ENVIRONMENTALLY speaking, American consumers demand a lot from textile manufacturers: Clothes should be colorful (and colorfast), comfortable, stylish, resistant to shrinkage and wrinkles - and affordable.
In the United States, annual per capita consumption of fiber is 60 pounds (which includes industrial textiles for carpet, upholstery, and rope), compared to 4 to 5 pounds per person worldwide. Every year, the world uses 30 million tons of textiles and 700,000 tons of dye. The US produces 80 percent of its own textiles.
With the environment in mind, some companies have begun environmental audits and investigative surveys of suppliers' practices as well as life-cycle analysis of their products.
Last year, the American Fiber Manufacturer Association (AFMA) commissioned an environmental inventory of a typical polyester blouse.
"One of the conclusions that surprised us was that most of environmental emissions are coming from consumer use - 80 percent," says Zafar Kahn, spokesperson for AFMA. Consumer emissions would include the energy needed to heat water and run a washer and dryer, for example.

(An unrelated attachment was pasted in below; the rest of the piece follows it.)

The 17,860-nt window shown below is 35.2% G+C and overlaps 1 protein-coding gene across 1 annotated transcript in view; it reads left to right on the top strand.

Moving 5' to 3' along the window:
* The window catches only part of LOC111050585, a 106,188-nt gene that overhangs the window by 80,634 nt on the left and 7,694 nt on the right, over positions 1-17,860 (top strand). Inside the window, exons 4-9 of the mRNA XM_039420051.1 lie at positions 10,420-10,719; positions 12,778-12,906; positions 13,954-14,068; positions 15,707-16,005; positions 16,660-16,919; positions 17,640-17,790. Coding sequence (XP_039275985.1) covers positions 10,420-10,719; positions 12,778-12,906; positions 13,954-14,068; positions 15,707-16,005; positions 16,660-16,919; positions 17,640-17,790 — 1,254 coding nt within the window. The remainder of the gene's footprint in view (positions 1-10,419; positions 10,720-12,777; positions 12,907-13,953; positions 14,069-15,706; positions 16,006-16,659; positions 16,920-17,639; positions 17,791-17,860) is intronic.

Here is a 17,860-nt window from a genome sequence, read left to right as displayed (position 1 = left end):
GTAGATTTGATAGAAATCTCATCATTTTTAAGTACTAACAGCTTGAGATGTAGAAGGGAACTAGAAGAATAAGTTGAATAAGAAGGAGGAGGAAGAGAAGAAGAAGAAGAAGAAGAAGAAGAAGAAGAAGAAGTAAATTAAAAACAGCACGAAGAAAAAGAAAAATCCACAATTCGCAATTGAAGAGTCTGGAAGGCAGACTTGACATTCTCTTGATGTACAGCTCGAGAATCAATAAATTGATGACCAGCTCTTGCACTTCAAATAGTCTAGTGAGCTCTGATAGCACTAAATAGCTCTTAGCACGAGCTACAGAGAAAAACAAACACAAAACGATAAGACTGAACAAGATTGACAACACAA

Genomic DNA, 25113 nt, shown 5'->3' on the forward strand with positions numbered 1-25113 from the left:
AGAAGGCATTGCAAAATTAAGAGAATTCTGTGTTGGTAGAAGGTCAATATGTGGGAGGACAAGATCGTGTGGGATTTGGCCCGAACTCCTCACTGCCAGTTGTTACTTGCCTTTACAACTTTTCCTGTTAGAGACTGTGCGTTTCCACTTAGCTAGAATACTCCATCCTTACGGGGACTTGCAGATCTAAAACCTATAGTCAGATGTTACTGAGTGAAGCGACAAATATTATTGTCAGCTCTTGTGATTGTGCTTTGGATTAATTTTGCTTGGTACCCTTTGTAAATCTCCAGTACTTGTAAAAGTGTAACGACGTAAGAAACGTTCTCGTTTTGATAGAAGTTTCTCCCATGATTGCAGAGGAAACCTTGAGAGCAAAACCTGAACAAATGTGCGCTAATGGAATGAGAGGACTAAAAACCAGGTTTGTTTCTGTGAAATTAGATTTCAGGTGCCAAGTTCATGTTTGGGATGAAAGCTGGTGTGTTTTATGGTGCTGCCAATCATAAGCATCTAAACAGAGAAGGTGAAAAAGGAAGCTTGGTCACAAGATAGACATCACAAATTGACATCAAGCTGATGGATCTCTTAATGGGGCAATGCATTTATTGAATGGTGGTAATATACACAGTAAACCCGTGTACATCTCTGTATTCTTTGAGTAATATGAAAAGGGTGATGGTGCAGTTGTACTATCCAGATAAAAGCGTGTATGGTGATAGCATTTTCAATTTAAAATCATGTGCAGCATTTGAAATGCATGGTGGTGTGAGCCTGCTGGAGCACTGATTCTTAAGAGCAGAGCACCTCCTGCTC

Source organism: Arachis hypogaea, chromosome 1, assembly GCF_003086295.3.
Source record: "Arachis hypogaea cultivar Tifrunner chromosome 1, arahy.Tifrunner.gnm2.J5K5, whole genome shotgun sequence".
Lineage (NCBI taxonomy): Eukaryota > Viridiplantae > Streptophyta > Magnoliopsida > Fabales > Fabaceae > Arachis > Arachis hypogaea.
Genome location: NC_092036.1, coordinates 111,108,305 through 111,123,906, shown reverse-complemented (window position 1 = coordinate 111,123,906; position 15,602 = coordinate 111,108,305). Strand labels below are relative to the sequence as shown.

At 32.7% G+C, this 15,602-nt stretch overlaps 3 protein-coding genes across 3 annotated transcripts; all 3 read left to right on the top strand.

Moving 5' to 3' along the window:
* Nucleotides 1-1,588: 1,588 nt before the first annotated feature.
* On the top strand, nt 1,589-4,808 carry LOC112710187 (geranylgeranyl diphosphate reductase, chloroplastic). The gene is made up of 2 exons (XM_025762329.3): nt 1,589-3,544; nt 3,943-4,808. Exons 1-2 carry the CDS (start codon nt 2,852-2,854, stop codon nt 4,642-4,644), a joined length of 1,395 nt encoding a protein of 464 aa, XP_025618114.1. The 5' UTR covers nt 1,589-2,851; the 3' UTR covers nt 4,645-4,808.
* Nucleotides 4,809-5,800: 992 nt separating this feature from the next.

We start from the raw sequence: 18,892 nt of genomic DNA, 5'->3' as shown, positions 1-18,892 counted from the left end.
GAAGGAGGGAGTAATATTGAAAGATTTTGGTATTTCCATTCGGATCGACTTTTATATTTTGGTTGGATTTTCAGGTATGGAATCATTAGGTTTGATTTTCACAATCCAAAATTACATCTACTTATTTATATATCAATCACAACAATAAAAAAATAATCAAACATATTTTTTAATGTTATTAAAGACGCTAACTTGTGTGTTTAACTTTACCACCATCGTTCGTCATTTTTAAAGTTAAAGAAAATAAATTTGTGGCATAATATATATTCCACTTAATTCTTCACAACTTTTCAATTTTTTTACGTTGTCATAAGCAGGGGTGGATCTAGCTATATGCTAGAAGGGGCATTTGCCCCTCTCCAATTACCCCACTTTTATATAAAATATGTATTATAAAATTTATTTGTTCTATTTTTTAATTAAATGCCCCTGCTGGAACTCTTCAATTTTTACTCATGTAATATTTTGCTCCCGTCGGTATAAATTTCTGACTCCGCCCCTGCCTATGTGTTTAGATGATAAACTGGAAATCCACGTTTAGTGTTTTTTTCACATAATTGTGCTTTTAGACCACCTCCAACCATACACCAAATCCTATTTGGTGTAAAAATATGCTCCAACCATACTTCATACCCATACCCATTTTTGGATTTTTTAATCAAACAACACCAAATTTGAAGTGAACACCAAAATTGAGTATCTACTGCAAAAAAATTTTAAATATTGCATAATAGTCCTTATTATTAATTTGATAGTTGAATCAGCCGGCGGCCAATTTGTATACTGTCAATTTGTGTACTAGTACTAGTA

But even such life-cycle analysis may not be an appropriate comparison between specific fibers and fabrics. "The results are complex," says Bob Hunt, principal advisor for the environmental-consulting company that conducted the test. "In [comparing] almost any pair of products, one product is better in one way, the other product is better in other ways."
AS far as the future, industry observers see a small but continuing niche for companies that can manufacture fabric using processes that have a low impact on the environment. "I can imagine lots of incremental change that would let us do things essentially the same way, but in an environmentally clean way," says Martin Bide, textile scientist with the University of Rhode Island.
So is "green" cotton the eco-fiber of the future? Owen Cercus, a professor of textile science at the Fashion Institute in New York, says organic cotton may have a small market niche, but at the moment there is no way consumer demand for cotton could be met without pesticides.
Christine Pratt, also a professor of textiles at the Fashion Institute of Technology, observes that "there's nothing that is totally environmentally compatible." Consumers should probably examine their consumption habits if they want to make an environmental impact. "Buy fewer clothes, that's the ultimate," she says.